One thing we must remember is that just about every language still used today is influenced by and influential on other languages. Just about every word in the English dialect is rooted in languages from other cultures. Latin, Greek, Spanish, French, and many more, contribute to what we mainly speak here in the United States and commonly refer to as English. A culture that considers itself part of the global community will have no choice but to submit to the influence of other cultures. Should African languages be an exception and made immune from the influence of other languages? The greeting of alafia is widely accepted and recognized as a positive welcome. Today in the Diaspora it means peace. Because it may be rooted in an Arabic word that means health in that language doesn’t mean that its current definition is invalid.

I remember a while ago the politicians of France passed, or at least tried to pass, a law to stop the influence of other languages on the French language. At the time I thought the move was pretty xenophobic. I remember when some politician in the United States wanted to rename french fries to freedom fries. I remember thinking that was stupid as well. Language will evolve. It always has and it always will. Artificial limits as to what can or as to what cannot be the evolutionary process of a particular language will not be successful.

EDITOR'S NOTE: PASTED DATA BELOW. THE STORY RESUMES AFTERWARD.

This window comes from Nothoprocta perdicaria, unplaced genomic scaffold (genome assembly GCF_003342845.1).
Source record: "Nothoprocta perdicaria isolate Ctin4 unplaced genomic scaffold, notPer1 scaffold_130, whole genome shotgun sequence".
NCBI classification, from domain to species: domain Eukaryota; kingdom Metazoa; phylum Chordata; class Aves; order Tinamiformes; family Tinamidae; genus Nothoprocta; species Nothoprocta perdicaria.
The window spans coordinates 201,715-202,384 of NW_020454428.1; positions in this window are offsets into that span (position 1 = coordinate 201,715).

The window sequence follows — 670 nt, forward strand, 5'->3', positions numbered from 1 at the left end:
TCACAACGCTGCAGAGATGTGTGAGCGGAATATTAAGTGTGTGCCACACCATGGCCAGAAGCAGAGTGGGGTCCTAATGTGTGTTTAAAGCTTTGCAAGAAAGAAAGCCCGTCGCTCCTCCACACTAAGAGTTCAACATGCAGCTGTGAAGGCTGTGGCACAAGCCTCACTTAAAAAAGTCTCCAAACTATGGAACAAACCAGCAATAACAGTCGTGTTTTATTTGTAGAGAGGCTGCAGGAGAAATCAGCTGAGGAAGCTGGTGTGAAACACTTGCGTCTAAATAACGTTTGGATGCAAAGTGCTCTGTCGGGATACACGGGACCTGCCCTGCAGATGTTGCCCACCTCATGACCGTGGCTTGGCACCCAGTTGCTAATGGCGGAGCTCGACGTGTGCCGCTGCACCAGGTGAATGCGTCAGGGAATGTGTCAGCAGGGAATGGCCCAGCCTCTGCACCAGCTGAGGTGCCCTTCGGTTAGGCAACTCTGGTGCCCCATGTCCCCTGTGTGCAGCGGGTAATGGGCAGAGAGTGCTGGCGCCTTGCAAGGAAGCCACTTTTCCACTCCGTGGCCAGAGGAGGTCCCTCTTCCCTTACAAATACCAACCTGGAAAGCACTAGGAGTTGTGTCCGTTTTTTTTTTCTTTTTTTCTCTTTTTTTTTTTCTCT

Like most people I doubt if I will stop saying alafia when I greet people who practice African spirituality. I say it as an offering of peace. The people I greet with alafia accept it as an offering of peace. We have made a successful communication. And isn’t that the entire point of language?

Monday, April 23, 2007 - Posted by | African Americans, Black Community, Black Culture, Black People, Ifa, Orisa, Philosophy, Spirituality


  1. Alafia Brother!

    Thank you for your insight. I am not African either, in fact I’m not even African American, however, I do follow the Orixa. The bottom line is the open lines of communication.

    Bright Blessings!


    Comment by Daniel | Thursday, October 18, 2007 | Reply

  2. An African friend (American-born of African parents)uses “alafia” as a greeting. Seems like it is common in some areas of Africa, and so it makes sense for it to be seen as an African-based greeting, even if originally it came from Arabic (so perhaps it was northern African?)

    Comment by Mars | Sunday, November 4, 2007 | Reply

  3. Don’t worry so much about it, you are more than your race, you don’t have to define yourself in those terms, your history is bigger than Africa or America. Racism is focusing on race, if you do it , others will too. If you want to be seen as a race, then focus on your race, if you want to be seen as a human, then focus on your humanity. You have a culture of your own, you don’t need to seek one out, accept yourself and your beautiful heritage as you were raised and you will find peace and health both, and that is what alafia means anyway. – jaik